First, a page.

Font Size
A
A
A
...
6
...

Testicle Infection (Epididymitis) (cont.)

Epididymitis Treatment

Medications

The health care practitioner likely will treat the individual with antibiotics through an IV, a shot, or pills orally (to be taken for 10 days or longer). Often the treatment depends on the identity of the infecting bacteria; many physicians elect to treat with at least two different antibiotics because individuals are occasionally infected with more than one organism.

In men younger than 39 years of age:

  • Ceftriaxone (Rocephin): As a single dose either in an IM (intramuscular) shot or through an IV line and 1 dose of azithromycin (Azithromycin 3 Day Dose Pack, Azithromycin 5 Day Dose Pack, Zithromax, Zithromax TRI-PAK, Zithromax Z-Pak, Zmax)
  • Doxycycline (Vibramycin): Pills twice a day for 10 days in addition to the shot of ceftriaxone
  • The CDC guidelines recommend ceftriaxone (Rocephin) 250 IM in a single dose plus doxycycline 100 mg orally twice a day for 10 days.

In men older than 39 years of age or those who participate in anal intercourse (and do not have an STD caused by N. gonorrhoea or C. trachomatis):

The CDC guidelines recommend that for acute epididymitis most likely caused by enteric organisms or with negative gonococcal culture or PCR nucleic acid amplification test, treat with the following:

  • Levofloxacin (Levaquin) 500 mg orally once daily for 10 days.

Guidelines change frequently; most health care practitioners who treat epididymitis are aware of these guidelines, and depending on local resistance patterns of pathogens, may change the type and duration of antibiotics to best fit the patient's condition. Pediatric treatments are best administered by pediatricians and are usually based on the weight of the patient and the infecting organism's antibiotic susceptibility. If the infection is not treated early, complications may develop that require surgery.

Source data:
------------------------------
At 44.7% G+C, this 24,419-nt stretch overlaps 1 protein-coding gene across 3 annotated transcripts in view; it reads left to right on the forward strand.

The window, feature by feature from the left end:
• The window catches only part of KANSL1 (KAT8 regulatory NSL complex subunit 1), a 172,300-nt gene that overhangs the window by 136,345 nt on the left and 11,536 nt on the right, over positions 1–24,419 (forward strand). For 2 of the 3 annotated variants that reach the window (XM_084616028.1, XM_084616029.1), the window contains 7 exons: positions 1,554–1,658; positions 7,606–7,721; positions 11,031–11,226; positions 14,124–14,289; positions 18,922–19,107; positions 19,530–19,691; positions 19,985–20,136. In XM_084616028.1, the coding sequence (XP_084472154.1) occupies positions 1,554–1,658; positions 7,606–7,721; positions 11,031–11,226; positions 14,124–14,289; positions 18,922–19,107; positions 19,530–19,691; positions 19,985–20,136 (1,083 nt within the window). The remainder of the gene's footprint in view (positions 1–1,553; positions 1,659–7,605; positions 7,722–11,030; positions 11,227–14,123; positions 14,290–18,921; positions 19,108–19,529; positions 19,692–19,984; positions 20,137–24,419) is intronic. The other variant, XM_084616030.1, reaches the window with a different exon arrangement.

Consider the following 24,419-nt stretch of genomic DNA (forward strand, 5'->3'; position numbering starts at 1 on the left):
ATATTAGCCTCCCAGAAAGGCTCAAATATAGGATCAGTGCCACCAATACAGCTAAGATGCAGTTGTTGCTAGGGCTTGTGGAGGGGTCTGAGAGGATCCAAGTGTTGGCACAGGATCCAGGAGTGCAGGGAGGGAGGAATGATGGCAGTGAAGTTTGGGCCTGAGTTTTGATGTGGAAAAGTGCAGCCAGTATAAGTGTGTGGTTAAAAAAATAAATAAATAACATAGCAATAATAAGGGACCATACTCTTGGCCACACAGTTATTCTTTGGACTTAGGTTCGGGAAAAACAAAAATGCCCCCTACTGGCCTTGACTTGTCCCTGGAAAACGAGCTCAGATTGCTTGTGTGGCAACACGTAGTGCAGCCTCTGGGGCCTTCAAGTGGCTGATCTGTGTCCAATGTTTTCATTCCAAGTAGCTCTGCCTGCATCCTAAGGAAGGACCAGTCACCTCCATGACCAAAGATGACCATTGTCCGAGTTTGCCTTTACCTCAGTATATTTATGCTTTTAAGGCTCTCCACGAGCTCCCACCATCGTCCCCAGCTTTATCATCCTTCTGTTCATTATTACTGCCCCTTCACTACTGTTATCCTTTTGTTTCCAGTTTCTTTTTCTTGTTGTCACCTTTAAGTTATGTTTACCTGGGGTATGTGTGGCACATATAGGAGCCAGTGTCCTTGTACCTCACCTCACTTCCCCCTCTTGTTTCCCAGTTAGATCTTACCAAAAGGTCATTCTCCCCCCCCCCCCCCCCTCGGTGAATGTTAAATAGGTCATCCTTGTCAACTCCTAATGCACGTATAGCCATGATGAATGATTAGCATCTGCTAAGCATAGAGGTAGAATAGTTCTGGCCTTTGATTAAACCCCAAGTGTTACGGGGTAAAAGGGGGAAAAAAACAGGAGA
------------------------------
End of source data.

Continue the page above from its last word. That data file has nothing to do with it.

For patients with non-infectious causes of epididymitis (for example, chemical, inflammation) anti-inflammatory medication is often prescribed; occasionally, consultation with a urologist is recommended for additional treatments.

Medically Reviewed by a Doctor on 5/2/2014

Must Read Articles Related to Testicle Infection (Epididymitis)

Mumps
Mumps Mumps is a disease, usually of children, caused by a virus. With mumps, your salivary glands swell. Symptoms and signs include fever, headache, gland swelling, ...learn more >>
Sexually Transmitted Diseases (STDs)
Sexually Transmitted Diseases Sexually transmitted diseases (STDs) are among the most common infectious diseases in the United States. STDs can be spread through any type of sexual activity ...learn more >>
Testicular Pain
Testicular Pain Testicular pain has many causes including trauma, epididymitis (testicle infection) testicular torsion (a surgical emergency), STDs, enlarged prostate, inguinal...learn more >>

Patient Comments & Reviews

The eMedicineHealth doctors ask about Epididymitis:

Testicle Infection (Epididymitis) - Symptoms

What were the symptoms of your testicle infection and how was it treated?

Testicle Infection (Epididymitis) - Treatments

What was the treatment for your testicle infection (epididymitis)?





Read What Your Physician is Reading on Medscape

Testicular Trauma »

Institute conservative treatment for patients with minor trauma in which the testes are unequivocally spared and the scrotum has not been violated.

Read More on Medscape Reference »


Medical Dictionary